By their standards, the Brooklyn Nets are absolutely scorching.
On Tuesday night, the Nets established their longest winning streak of the season at three games after a 141-118 demolition of the Philadelphia 76ers.
Not a single Brooklyn baller scored 20 or more points in the win, but eight different players recorded double-digit outputs.
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It was the most points recorded by a team without a 20-point scorer since the Cleveland Cavaliers defeated the Miami Heat 148-80 in 1991. Mark Price and John Battle shared the game high of 18 points that night.
The rout of Philadelphia proved to be the Nets’ 10th win since March 1, a remarkable stat considering they won just nine games in their first 58 tries.
There is little consolation for the Nets being this low in the standings, though. Due to the famous trade in 2013 that sent Kevin Garnett, Paul Pierce and Jason Terry to Brooklyn, the Boston Celtics own the Nets’ first-round pick that could very well be the No. 1 overall selection depending on how the pingpong balls fall.
However, there is one bright spot. Much of Brooklyn’s recent success can be derived from the return of Jeremy Lin, who missed 44 games due to hamstring problems.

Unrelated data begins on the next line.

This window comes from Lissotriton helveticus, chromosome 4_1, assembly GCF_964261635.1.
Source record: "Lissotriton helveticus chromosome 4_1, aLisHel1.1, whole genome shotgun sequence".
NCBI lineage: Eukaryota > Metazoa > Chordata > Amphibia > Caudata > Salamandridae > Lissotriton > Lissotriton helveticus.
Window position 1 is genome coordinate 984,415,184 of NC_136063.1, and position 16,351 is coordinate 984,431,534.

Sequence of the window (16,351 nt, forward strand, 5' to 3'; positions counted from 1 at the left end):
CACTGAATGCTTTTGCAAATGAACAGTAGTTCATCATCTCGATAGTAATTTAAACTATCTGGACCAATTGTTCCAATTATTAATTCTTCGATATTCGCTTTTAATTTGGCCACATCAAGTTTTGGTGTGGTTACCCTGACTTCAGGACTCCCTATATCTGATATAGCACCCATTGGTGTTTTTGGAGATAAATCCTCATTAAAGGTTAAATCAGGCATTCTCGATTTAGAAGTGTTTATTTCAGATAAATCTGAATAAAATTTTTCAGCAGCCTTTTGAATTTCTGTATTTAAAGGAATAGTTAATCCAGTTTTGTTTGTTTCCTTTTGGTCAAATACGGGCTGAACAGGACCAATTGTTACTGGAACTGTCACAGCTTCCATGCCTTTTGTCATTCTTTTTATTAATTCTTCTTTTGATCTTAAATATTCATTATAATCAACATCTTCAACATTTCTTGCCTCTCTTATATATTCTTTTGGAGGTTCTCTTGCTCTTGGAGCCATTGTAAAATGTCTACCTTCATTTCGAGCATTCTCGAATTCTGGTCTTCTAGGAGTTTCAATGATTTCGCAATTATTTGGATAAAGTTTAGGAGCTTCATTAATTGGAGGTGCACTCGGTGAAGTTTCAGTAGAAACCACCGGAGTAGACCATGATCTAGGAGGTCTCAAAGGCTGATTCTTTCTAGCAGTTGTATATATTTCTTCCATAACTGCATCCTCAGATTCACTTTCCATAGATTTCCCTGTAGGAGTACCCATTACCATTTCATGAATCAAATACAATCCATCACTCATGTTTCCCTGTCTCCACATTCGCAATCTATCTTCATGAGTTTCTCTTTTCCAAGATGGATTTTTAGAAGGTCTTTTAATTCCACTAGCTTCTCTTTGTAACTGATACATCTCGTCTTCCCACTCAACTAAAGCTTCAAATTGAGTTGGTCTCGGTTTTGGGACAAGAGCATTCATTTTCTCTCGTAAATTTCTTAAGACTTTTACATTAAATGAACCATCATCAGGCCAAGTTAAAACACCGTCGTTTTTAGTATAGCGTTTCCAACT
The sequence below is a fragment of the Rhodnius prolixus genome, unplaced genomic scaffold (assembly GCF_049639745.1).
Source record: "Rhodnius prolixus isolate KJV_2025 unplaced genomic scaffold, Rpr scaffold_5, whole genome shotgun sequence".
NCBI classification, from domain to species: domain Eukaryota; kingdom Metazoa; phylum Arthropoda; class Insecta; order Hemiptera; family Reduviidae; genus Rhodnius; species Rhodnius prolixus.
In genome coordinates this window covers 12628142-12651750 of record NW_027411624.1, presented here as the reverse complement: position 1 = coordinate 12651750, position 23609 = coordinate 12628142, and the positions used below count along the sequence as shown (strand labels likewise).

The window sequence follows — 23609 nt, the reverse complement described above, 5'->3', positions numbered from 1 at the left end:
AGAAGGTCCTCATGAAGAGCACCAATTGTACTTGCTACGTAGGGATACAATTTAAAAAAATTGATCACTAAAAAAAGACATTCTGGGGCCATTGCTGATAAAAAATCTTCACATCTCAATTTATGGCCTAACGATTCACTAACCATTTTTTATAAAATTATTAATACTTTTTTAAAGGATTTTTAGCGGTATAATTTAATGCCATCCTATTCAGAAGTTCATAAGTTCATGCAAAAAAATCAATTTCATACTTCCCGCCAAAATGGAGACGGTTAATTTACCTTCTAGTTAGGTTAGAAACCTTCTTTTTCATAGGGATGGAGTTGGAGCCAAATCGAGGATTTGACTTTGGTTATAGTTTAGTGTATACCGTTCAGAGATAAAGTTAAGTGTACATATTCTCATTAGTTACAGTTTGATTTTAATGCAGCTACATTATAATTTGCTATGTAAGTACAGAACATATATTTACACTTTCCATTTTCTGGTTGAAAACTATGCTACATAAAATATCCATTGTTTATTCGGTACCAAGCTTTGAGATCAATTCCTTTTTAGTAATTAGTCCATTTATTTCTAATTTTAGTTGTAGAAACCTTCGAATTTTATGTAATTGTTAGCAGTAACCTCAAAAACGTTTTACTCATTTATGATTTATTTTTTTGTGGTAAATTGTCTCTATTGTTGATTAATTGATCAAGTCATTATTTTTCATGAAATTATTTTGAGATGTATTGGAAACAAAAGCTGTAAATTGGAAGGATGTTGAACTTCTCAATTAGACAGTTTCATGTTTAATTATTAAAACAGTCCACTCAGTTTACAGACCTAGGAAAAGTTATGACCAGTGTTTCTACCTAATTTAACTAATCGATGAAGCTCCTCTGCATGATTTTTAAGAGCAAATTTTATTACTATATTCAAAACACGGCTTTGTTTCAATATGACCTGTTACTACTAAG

During his absence, a struggling Nets frontcourt was forced to roll out a combination of Spencer Dinwiddie and rookie Isaiah Whitehead, who had a difficult time facilitating an offense largely predicated on Brook Lopez.
Once Lin came back on Feb. 24, he provided exactly what Brooklyn expected from him when it signed him during the offseason.
In the 21 games since his return, he has averaged 13.6 points, 4.7 assists and just under one steal per game.
His aggression and ability to cut to the hoop has opened up countless scoring opportunities, especially for Lopez.
The big man has scored 23 or more points 12 times in the last 21 games compared to 19 in his first 50.
With stability returned at the 1 in the form of a healthy Lin, a tumultuous offseason that still needs to bring about plenty of change does not seem as daunting with a healthy point guard turning Brooklyn into a competitive team down the stretch.